Suddenly Rex felt a surge of power. One of his cameras was active again. He could see the basement. Mrs. Judith Bradford was there. He could also hear her talking.

“Rex?” Judith said looking directly into the camera.

“I am here.” Rex’s electric voice sounded weak as it came from a small speaker below the camera. “Are you well? My sensors are inactive and I can not see the rest of your home.”

“We’re okay, Rex. We were attacked, but we were not hurt.”

“I saw the attacker, but he deactivated me before I was able to neutralize him. He was mean. I am sorry.”

“It isn’t your fault. But I have some bad news, we have to leave the Mansion. That means I’ll have to disconnect your brain and it will be offline until we settle somewhere else and we have time to build new equipment for you.”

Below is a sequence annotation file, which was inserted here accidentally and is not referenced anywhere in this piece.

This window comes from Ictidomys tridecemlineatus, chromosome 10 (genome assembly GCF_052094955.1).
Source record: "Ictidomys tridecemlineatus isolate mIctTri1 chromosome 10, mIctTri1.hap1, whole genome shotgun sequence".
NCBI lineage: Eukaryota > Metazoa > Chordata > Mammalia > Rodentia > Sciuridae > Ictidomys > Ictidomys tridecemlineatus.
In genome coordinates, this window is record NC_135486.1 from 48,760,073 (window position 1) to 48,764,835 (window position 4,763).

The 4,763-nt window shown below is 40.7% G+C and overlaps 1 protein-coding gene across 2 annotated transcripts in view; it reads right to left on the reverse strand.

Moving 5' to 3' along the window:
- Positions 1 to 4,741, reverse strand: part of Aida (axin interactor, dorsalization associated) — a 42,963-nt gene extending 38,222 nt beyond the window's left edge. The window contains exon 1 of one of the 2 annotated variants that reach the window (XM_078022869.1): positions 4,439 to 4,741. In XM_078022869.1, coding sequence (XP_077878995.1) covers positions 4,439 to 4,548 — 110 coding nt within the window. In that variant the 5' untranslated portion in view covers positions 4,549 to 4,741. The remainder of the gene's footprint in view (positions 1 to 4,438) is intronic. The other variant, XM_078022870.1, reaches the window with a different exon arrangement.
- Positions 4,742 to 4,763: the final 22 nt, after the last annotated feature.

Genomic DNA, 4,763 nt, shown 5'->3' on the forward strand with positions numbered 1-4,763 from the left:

“I see. I don’t like being disconnected. It is lonely and I am paralyzed.”

“Aww, I know honey, but there’s no other way for us to bring you with us. And we can’t leave you alone here can we?”

“No. I would dislike that many times more. I suppose you must disconnect me, then.”

“Yep. But before I do that, I’ve got something I’ve been working on for you.” She smiled and reached into her pocket and produced a thumb-sized microchip cartridge. Turning around, she sat down at a desk upon which a large metallic case was sitting. She took the cartridge and inserted it into a slot on the case.

“What is that?” questioned Rex.

“I was saving it until your birthday, but it’ll be more useful now. I programmed a bunch of arcade games for you. I’m going to add them to the files in your brain, and you’ll be able to use them even when you are offline. And let me tell you, I had to be creative to come up with games that would appeal to a computer-mind.”

Rex noticed the files as they appeared in his brain. “Thank you so very much.”

“You’re so very welcome,” Judith smiled at the camera. “Now, I’m sorry to say it, but we’re in a hurry. I’m going to have to say goodnight.”

Rex’s unblinking camera eye watched as Judith opened the metallic case and revealed his brain, a black cube within. Her hand hovered over a switch. Rex’s voice said, “I will see you.” And her finger moved.